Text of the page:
Wednesday, 20 February 2013

Use of Morning-after Abortion Pill on the Rise, Finds Government Study

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The latest numbers from the National Center for Health Statistics show that use of the “morning after” contraceptive, known as the “abortion pill” among pro-life activists, has risen dramatically over the past 10 years. The report from the statistics arm of the federal Centers for Disease Control found that 11 percent of women between the ages of 15 and 44 who identified themselves as “sexually experienced” had used one of the brands of the so-called “emergency contraceptive,” which research shows can cause abortion. The one in nine sexually active women who said they had used the drug after sex accounts for some 5.8 million women nationally, compared to 2002 statistics of only four percent of women who said they had used the pill.

The survey found that of those who reported using the pill between 2006 and 2010, 59 percent said they had used it only one time, 24 percent said they had used the pill twice, and 17 percent three time or more.

The study found that those using the “emergency contraceptive” were most likely to be between the ages of 20 and 24 (23 percent) and never married (19 percent). By contrast, only five percent of women between 30 and 44 years old reported using the emergency pill, and only six percent of either current or once-married women said they had used the pill after sex.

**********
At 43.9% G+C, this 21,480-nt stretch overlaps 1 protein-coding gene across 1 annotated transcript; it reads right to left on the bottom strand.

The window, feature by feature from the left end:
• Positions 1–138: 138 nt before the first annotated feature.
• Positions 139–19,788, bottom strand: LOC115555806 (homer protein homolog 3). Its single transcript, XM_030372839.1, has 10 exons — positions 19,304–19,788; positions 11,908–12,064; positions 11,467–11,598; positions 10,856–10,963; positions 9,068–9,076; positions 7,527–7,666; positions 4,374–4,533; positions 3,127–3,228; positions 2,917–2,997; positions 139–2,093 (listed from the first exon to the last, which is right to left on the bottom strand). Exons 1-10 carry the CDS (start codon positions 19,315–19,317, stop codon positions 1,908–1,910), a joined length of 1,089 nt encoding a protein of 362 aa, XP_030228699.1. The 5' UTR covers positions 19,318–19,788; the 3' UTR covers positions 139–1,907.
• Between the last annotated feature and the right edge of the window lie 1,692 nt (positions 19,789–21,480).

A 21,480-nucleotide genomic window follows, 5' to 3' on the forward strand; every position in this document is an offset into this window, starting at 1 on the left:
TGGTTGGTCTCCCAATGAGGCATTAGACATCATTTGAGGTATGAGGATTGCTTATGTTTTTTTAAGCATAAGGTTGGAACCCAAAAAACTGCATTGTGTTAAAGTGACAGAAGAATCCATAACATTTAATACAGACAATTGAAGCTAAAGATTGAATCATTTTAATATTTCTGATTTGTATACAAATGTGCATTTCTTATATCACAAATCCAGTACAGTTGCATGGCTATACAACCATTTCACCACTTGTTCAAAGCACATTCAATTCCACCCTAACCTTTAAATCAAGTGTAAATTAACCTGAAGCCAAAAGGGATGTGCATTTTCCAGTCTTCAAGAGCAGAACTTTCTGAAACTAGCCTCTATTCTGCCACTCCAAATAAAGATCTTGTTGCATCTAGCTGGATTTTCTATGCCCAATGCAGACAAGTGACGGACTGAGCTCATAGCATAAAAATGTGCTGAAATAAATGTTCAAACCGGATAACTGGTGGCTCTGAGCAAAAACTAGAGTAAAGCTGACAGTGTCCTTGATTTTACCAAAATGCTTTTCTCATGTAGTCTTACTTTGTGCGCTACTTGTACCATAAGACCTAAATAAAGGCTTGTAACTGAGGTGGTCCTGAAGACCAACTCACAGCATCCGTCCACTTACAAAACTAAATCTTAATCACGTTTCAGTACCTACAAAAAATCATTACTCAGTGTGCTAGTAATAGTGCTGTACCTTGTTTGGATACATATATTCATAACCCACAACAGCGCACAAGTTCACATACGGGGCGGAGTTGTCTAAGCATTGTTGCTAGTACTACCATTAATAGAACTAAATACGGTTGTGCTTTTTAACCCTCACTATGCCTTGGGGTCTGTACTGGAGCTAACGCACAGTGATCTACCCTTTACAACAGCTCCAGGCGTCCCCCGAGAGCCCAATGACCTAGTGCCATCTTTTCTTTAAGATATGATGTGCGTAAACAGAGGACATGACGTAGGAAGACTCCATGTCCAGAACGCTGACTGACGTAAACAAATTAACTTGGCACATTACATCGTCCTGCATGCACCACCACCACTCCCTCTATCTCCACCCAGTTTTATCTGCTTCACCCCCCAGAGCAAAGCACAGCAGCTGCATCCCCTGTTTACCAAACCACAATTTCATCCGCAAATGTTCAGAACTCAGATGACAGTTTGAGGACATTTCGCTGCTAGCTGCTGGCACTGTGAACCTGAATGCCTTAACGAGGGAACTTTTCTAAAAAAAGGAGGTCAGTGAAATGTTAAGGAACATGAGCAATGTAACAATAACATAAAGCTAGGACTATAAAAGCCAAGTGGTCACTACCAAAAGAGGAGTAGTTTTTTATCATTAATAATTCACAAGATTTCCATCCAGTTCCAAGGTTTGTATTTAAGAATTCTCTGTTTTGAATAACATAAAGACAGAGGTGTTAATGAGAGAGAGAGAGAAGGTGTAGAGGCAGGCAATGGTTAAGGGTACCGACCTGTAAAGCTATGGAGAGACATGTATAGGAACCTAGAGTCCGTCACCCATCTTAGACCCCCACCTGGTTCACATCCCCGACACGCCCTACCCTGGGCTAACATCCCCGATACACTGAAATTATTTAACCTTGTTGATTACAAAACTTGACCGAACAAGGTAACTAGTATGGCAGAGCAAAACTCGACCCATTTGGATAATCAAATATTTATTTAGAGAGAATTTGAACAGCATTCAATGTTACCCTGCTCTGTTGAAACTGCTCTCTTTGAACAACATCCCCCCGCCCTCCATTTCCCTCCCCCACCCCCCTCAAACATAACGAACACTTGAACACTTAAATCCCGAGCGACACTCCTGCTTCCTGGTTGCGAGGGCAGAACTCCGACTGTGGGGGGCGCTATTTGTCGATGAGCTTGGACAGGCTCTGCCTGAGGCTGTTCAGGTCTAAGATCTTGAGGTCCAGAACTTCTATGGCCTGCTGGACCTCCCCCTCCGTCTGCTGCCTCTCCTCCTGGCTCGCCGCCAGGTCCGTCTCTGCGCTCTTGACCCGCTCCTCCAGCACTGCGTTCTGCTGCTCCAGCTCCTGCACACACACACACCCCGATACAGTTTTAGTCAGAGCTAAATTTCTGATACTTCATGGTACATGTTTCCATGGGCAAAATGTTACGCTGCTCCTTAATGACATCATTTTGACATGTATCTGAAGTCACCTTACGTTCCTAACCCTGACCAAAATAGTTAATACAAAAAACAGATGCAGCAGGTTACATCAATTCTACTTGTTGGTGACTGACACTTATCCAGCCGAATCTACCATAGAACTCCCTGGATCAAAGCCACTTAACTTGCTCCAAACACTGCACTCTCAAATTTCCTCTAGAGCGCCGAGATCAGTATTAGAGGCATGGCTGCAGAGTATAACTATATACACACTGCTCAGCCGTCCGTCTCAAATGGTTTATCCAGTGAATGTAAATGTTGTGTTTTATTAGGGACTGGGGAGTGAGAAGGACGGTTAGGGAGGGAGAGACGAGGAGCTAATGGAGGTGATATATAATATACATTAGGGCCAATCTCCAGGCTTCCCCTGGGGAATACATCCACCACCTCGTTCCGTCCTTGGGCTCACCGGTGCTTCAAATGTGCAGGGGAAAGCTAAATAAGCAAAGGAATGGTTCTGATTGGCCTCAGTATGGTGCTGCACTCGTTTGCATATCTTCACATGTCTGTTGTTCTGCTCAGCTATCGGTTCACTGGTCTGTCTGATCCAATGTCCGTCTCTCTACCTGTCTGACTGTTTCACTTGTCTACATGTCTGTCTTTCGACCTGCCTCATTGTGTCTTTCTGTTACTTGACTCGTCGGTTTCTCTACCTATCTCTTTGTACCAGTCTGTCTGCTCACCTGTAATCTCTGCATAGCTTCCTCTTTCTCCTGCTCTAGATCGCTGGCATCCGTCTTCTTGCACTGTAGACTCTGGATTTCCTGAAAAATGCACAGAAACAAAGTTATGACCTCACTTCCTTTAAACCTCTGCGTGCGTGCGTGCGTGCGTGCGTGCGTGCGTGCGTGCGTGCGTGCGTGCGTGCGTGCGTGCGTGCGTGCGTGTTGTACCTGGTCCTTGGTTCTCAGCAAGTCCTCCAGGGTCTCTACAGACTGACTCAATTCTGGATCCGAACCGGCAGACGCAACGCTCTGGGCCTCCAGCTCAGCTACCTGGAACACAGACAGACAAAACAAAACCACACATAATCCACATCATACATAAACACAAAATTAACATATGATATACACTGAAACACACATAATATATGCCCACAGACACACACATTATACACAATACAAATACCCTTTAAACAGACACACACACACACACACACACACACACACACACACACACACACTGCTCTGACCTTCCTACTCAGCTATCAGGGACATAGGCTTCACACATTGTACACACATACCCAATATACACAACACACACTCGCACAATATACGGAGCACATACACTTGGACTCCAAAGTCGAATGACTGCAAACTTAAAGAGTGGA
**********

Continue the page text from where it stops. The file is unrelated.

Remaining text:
In 2010 the Food and Drug Administration approved the morning-after pill for sale without a prescription to women over the age of 17, and the increased use correlates to easier access and the fact that no doctor needs to dispense the drug. Overall, according to the CDC's National Health Statistics Reports, 99 percent of sexually active women between 15 and 44 (53 million) have used some form of contraception.

The morning-after pill — which is commonly sold under the trade names Plan B, ella, and Preven — is at the center of the controversy surrounding the Obama administration's contraception mandate, which would require employers to provide free contraception, including the morning-after pill, to their employees. Currently over 40 federal lawsuits have been filed by Christian non-profits, colleges, hospitals, and private business owners who say the mandate would force them to violate their moral convictions because the morning-after pills can cause abortion by preventing a fertilized egg from implanting in a woman's uterus.

But proponents of the pill insist that abortion is not a factor in its use, and that it merely delays or prevents ovulation, so the egg is never fertilized. Baptist Press News reported that the “effectiveness of the morning-after pill also has been called into question. Researchers who demanded making it non-prescription found in 2007 that the pill does not reduce either abortion or pregnancy rates. 'No study has shown that increased access to this method reduces unintended pregnancy or abortion rates on a population level,' the authors wrote. They also said the drug's effectiveness may be 'substantially' overstated.”